Akunin is able to mix plot and characters with seamless talent. He builds this story and those involved with a deft touch. At less than 250 pages, to incorporate so much into such a limited space takes a rare skill. Nor, even with the economy of words, does Akunin leave anything out. The story flows and builds, starting from an incident in a Moscow park and culminating in a global conspiracy. It's a stimulating read and one which any "mystery" reader would enjoy - as would nearly everybody. stephen a. haines - [Ottawa, Canada]]
The book takes place in 1876 Moscow, where a good-looking, wealthy young gentleman approaches some ladies in the park and shoots himself in the head. Some in the Criminal Investigation Department wish to close the file immediately, an obvious suicide by a lovesick youth, but young Fandorin, a newcomer to the department, takes the investigation seriously. He starts uncovering all sorts of interesting secrets and conspiracies, taking him to London and back. Along the way he must deal with attempts on his life, learn how to gamble for high stakes, preserve his honor by issuing a challenge to a duel, and decide whether an agent in London is trust-worthy or a double-agent.
Some here have likened Fandorin to James Bond, or a Russian Sherlock Holmes, but he doesn't really fit either bill since he is too young, naive, eager to please and vulnerable compared to those classic characters. At various times in the novel Fandorin prepares to meet his maker, including one chilling scene in London where he gets to take a swim in the Thames, Harry Houdini style. We know he must make it to the next book in the series, but he seems to make it by the skin of his teeth. I agree with the reviewer who likens him more to the young protaginist from Caleb Carr's The Alienist, a much closer match in my opinion.Read more ›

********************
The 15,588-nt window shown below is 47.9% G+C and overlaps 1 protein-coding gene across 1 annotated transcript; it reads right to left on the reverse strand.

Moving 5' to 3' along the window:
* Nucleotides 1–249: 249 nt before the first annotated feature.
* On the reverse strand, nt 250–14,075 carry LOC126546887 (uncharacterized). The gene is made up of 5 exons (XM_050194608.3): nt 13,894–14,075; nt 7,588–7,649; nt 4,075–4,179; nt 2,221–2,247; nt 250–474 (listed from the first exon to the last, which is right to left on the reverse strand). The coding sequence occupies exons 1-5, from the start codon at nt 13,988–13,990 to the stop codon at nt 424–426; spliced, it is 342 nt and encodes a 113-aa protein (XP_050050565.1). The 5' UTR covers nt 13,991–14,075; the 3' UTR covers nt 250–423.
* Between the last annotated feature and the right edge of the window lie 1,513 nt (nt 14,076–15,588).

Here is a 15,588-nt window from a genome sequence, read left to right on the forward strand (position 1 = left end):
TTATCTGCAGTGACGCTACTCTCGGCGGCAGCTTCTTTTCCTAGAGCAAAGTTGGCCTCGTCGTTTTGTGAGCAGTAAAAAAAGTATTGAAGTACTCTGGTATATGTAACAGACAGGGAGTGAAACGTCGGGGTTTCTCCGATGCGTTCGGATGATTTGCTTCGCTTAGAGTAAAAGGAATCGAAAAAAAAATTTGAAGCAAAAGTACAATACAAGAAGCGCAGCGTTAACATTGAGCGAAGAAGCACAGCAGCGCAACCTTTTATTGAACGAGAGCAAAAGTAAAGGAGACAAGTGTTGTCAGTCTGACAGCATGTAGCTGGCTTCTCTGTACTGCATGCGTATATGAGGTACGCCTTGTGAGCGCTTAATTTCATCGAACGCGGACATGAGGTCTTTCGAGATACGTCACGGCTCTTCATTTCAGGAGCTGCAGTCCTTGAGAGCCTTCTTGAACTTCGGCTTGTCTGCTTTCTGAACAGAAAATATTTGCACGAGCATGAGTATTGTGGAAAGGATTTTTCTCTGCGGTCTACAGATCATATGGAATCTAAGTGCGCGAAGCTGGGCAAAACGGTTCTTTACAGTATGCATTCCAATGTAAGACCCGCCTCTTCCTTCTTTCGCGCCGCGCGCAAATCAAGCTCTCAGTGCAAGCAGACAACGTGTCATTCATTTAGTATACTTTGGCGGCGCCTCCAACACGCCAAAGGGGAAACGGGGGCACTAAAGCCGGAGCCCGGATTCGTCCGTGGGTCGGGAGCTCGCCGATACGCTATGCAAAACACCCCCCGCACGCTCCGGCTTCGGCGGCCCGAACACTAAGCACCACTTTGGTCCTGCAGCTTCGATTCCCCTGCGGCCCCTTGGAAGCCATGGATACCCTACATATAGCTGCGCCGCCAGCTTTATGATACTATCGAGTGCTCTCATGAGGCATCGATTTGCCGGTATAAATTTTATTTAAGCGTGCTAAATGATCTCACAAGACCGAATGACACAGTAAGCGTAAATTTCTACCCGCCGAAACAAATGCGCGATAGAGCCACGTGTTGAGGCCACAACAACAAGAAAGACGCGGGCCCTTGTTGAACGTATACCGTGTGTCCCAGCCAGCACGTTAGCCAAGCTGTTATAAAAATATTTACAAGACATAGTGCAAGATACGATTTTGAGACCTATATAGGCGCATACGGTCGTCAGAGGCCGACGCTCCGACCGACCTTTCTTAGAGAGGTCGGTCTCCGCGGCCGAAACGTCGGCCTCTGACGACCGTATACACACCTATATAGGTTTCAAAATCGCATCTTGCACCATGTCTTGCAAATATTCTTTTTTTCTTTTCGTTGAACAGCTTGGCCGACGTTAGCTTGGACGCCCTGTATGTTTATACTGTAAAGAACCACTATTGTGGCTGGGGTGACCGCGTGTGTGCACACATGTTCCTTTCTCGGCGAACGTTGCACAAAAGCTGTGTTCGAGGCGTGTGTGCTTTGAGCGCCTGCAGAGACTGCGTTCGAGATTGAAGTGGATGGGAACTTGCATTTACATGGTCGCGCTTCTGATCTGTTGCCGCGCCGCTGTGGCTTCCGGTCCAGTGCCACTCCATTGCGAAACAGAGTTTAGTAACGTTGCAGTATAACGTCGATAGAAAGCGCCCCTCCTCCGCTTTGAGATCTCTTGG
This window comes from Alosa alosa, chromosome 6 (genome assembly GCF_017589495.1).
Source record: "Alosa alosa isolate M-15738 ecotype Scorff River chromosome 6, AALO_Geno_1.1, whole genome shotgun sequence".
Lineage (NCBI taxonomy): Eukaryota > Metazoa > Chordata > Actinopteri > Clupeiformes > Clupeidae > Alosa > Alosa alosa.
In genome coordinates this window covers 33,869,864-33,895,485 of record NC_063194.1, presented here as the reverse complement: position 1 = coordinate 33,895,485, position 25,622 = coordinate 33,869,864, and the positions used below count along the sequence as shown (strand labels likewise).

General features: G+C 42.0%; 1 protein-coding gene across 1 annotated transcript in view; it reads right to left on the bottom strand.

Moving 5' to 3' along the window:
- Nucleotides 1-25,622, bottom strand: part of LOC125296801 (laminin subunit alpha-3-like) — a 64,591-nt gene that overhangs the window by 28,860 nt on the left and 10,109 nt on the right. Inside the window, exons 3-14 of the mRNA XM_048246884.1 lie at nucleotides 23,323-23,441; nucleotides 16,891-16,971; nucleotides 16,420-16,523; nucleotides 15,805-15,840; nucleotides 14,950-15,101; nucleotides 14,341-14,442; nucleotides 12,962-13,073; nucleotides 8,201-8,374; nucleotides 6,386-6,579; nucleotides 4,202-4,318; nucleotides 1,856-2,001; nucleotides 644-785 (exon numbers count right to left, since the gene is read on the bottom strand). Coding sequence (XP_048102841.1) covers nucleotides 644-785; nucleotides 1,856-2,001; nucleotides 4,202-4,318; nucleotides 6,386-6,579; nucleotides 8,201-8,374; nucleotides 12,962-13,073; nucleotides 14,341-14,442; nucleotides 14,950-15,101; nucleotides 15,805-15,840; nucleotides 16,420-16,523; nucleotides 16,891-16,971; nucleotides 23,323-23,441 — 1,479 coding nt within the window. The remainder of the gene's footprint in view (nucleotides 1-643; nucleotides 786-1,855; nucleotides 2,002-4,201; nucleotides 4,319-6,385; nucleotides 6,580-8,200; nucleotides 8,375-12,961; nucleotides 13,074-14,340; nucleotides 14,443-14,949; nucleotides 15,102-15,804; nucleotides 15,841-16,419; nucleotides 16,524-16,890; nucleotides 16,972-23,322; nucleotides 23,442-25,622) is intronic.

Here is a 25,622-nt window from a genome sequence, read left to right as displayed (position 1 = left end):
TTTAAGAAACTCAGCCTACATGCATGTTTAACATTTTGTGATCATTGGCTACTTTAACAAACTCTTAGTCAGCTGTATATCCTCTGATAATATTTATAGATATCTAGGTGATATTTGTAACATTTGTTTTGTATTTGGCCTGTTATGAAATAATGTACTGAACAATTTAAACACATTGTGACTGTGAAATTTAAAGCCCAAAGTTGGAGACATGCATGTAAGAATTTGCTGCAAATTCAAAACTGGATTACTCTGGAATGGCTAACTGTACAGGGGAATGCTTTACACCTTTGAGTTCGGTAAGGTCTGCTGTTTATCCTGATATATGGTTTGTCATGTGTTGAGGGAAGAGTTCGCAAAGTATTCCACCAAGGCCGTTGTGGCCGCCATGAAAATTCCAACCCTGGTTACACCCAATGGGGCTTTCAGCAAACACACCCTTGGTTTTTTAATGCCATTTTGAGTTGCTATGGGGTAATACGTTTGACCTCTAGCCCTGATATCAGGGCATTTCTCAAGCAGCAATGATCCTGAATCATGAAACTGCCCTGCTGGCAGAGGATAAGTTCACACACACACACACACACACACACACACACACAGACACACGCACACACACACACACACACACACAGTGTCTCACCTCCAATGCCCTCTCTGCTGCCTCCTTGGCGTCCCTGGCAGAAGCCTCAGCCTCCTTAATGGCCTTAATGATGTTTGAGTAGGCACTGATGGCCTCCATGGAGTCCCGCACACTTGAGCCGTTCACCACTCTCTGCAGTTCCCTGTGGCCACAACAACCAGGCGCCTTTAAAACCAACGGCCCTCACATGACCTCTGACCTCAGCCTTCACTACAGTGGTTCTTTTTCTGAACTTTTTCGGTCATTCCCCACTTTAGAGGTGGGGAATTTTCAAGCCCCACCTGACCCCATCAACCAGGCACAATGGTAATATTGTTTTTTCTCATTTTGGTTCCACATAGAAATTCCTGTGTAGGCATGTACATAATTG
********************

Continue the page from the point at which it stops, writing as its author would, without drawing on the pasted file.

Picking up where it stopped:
Most recent customer reviews
THE WINTER QUEEN is an interesting journey into Czarist Russia. Well written and almost lyrical at times, with a great sense of humor and adventure. Read morePublished on March 4 2012 by James A. Anderson
Akunin's "Winter Queen" is a wonderful addition to the mystery genre. We meet Erast Fandorin in 1876 Moscow, as he attempts to solve a mysterious suicide. Read morePublished on June 1 2004 by Peter LaPrade
This is the first in Boris Akunin's series of novels featuring the detective Erast Fandorin in 1870s Czarist Moscow that has been the rage of Russia in recent years, and it is a... Read morePublished on May 18 2004 by Jay Dickson
"The Winter Queen" by Boris Akunin is set in 1876, Czarist Russia, and introduced me
to Erast Fandorin, the author's young investigator with the Moscow police. Read more
Akunin's historical mystery series is hugely popular in his native Russia and spans about ten books, the first of which is this one. Read morePublished on May 9 2004 by A. Ross
Having read all of the original Fandorin novels, I was a bit skeptical about the first installment translated into English. Read morePublished on May 9 2004 by Borisovich
Despite some interesting characters and occasionally rich and lovely language, this book was irretrieveably brought down by a frankly silly plot. Read morePublished on May 8 2004 by N. Quast